A simile is a literary device in which an author describes a thing by comparing it to another thing. In a simile, the author does this by saying that the one thing is “like” the other things. We can find an example of a simile very early in the story. Whitney and Rainsford have been saying how dark it is and Whitney says that Rainsford has great vision but still can’t see in the Caribbean night. Rainsford agrees:
“Nor four yards," admitted Rainsford. "Ugh! It's like moist black velvet."
“It’s like moist black velvet” is a simile. It explains how dark and humid the night is by comparing it to moist black velvet.”
Alliteration is a literary device in which an author uses words that start with the same sound (or have the same sound prominent within them) in close proximity to one another. The words do not have to be consecutive, but must be close together. Some examples of this from “The Most Dangerous Game” include:
Desperately he struck out with strong strokes after the receding lights of the yacht… (repeated “s” sounds).
Jagged crags appeared to jut up into the opaqueness… (repeated “j” sounds)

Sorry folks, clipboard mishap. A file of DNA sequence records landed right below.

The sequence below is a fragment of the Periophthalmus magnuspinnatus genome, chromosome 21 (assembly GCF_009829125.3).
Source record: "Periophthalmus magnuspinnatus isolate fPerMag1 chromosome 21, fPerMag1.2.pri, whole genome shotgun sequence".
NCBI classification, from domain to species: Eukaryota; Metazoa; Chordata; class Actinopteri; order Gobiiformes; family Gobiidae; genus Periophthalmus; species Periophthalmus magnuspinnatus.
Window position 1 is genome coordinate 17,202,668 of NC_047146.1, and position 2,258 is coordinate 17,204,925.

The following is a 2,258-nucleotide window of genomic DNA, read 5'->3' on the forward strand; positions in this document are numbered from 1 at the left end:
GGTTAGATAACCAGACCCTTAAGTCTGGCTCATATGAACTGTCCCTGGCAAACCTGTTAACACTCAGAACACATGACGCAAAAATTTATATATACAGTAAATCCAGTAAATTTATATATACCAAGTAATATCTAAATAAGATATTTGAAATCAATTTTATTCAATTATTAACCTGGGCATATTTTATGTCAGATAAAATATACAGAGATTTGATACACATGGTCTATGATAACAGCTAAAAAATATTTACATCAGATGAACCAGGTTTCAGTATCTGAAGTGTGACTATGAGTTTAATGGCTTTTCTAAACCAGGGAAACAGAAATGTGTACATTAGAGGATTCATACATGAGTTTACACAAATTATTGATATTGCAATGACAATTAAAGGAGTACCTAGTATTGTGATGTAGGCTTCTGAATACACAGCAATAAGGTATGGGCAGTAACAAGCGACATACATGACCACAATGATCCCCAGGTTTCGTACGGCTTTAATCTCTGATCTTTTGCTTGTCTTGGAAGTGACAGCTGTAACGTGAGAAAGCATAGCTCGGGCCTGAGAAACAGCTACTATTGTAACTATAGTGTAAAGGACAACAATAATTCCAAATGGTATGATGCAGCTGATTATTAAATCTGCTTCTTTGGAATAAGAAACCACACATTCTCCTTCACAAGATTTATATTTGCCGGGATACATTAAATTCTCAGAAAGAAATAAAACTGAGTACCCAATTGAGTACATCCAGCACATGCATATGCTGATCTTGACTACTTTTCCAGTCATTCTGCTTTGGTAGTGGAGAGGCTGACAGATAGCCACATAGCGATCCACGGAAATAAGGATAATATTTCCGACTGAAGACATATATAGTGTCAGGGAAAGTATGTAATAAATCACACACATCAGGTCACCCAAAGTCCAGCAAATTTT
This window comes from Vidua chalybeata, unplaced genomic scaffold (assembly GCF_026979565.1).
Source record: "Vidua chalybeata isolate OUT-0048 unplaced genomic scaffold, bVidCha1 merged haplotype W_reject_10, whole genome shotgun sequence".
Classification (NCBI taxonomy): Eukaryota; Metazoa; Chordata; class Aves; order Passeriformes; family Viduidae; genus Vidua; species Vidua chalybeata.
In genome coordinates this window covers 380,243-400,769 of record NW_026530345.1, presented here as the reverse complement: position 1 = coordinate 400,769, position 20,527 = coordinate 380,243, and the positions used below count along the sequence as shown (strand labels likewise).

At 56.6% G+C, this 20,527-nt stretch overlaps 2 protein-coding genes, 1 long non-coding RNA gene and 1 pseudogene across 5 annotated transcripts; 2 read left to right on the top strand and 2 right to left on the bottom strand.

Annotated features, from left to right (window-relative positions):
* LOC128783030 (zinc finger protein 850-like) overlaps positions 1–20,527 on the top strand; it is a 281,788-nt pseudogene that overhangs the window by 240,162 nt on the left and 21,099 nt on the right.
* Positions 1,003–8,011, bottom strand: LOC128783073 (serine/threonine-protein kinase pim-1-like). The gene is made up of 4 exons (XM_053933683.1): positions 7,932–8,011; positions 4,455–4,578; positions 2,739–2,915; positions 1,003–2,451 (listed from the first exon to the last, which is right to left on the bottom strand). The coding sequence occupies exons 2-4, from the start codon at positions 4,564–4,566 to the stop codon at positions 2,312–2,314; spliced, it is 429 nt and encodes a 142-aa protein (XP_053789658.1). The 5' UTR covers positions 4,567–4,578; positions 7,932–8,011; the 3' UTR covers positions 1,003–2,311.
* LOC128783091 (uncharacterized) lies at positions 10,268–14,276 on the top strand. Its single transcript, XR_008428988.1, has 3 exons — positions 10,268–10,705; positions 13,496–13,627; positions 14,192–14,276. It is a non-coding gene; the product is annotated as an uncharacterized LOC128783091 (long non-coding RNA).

There are many places where the author uses this kind of very short, two-word alliteration. For example,
Rainsford stood blinking in the river of glaring gold light that poured out. (2 “g” words).
As another example, Zaroff is described as having a “pointed military mustache” and eyes that were “black and very bright.”
Personification is a literary device in which an author attributes human qualities to a thing that is not human and may not even be alive. We can see an example of this when Rainsford finally reaches the island after falling off the boat. The narrator says
All he knew was that he was safe from his enemy, the sea…
This makes it seem as if the sea is a person who could actually be Rainsford’s enemy, instead of just being an inanimate part of nature.
Later on, the author uses personification, once again making the sea seem animate, saying that cliffs plunged down to “where the sea licked greedy lips in the shadows.” Clearly, the sea does not have a body and cannot lick its lips, but the author uses this figure of speech even so.